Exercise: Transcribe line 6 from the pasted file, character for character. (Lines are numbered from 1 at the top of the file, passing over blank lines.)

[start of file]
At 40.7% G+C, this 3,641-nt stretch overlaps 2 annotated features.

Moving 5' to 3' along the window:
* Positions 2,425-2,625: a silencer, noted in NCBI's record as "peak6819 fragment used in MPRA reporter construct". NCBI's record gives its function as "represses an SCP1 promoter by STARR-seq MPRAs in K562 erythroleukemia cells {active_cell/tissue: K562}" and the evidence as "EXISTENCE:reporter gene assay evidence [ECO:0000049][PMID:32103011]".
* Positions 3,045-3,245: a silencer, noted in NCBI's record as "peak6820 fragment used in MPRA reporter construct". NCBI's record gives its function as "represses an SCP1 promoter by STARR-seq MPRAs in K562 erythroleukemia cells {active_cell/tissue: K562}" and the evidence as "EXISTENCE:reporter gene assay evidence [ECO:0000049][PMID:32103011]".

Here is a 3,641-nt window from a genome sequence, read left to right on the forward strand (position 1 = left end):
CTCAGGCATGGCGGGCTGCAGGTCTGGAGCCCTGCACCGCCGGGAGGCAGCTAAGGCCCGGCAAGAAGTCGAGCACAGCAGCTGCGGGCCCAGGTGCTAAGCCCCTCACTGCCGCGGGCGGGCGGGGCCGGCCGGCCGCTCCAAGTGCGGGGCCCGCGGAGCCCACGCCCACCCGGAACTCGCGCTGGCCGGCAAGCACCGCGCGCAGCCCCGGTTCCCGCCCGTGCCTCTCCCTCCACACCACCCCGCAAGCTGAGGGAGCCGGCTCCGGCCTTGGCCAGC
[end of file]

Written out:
CTCAGGCATGGCGGGCTGCAGGTCTGGAGCCCTGCACCGCCGGGAGGCAGCTAAGGCCCGGCAAGAAGTCGAGCACAGCAGCTGCGGGCCCAGGTGCTAAGCCCCTCACTGCCGCGGGCGGGCGGGGCCGGCCGGCCGCTCCAAGTGCGGGGCCCGCGGAGCCCACGCCCACCCGGAACTCGCGCTGGCCGGCAAGCACCGCGCGCAGCCCCGGTTCCCGCCCGTGCCTCTCCCTCCACACCACCCCGCAAGCTGAGGGAGCCGGCTCCGGCCTTGGCCAGC